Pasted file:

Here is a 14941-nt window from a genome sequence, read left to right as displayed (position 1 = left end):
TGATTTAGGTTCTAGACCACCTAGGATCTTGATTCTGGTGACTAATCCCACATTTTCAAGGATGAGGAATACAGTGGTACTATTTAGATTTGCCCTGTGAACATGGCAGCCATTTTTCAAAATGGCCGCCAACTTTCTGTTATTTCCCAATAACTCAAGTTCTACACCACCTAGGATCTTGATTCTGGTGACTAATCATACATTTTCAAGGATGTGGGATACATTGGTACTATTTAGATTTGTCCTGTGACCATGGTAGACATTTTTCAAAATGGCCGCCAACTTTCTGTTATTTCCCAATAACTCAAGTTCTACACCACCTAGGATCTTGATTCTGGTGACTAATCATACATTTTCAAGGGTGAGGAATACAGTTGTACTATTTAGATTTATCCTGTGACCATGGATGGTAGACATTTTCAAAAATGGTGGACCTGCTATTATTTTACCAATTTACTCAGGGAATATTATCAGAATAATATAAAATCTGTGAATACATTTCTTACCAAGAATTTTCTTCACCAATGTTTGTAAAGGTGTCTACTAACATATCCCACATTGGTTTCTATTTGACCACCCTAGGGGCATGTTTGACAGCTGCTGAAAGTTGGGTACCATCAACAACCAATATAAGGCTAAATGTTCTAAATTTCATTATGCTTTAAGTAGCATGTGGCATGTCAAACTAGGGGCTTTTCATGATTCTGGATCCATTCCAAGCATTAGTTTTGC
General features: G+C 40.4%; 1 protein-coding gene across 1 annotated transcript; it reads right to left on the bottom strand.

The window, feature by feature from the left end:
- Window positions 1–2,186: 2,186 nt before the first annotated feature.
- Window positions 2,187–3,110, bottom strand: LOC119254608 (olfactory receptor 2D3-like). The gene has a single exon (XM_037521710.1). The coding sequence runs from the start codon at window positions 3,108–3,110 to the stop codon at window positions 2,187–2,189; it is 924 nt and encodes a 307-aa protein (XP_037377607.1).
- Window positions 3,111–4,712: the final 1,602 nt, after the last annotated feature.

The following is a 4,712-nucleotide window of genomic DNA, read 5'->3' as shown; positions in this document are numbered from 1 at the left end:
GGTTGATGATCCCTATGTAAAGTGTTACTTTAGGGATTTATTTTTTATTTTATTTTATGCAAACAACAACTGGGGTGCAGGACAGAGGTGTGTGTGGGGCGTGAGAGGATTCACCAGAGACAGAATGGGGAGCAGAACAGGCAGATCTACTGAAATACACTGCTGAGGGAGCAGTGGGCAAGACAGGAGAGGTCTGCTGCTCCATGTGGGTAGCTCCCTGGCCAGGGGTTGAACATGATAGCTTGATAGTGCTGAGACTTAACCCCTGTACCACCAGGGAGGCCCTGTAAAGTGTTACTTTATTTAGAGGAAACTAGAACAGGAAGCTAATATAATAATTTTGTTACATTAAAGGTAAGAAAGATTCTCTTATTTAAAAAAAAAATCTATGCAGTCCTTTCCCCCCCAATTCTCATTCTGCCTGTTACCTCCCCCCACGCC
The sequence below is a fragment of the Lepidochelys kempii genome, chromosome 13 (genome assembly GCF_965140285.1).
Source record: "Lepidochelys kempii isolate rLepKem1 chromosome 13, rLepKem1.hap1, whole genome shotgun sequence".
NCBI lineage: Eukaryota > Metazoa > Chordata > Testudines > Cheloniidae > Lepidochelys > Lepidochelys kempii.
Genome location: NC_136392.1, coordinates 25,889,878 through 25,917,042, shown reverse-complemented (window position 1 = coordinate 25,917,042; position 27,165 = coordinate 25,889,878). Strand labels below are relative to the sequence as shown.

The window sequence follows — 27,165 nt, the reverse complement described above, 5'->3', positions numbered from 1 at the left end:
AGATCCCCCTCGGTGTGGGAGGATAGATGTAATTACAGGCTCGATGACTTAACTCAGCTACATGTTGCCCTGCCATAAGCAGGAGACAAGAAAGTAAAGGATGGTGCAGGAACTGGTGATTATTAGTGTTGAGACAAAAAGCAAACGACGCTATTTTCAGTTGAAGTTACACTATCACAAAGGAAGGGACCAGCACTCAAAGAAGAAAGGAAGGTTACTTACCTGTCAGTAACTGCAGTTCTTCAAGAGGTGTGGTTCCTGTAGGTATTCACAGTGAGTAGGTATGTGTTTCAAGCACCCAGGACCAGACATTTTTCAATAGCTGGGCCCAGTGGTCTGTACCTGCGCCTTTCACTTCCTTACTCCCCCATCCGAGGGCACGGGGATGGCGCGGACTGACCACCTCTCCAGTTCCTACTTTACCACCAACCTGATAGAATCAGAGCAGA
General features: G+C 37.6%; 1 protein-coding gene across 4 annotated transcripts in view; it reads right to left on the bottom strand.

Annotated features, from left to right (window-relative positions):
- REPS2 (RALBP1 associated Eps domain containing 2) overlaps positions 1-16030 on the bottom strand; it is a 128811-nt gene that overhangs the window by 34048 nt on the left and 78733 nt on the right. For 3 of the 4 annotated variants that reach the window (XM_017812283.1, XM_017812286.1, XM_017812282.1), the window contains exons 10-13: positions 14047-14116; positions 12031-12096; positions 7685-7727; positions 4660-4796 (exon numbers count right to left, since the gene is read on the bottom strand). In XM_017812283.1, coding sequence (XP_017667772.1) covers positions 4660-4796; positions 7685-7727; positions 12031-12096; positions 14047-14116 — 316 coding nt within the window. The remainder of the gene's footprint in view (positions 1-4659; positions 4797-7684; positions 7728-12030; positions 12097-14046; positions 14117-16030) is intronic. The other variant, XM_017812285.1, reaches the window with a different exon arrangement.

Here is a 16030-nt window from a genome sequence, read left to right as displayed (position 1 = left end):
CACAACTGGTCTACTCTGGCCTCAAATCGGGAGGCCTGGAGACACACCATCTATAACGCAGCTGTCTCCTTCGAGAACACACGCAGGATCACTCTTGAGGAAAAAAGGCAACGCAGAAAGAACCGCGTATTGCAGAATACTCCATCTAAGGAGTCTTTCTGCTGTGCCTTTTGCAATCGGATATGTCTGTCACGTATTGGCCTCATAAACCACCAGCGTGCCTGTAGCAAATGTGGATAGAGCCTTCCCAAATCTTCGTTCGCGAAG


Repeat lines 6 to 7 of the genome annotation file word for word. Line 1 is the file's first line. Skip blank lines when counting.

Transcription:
- Window positions 2,187–3,110, bottom strand: LOC119254608 (olfactory receptor 2D3-like). The gene has a single exon (XM_037521710.1). The coding sequence runs from the start codon at window positions 3,108–3,110 to the stop codon at window positions 2,187–2,189; it is 924 nt and encodes a 307-aa protein (XP_037377607.1).
- Window positions 3,111–4,712: the final 1,602 nt, after the last annotated feature.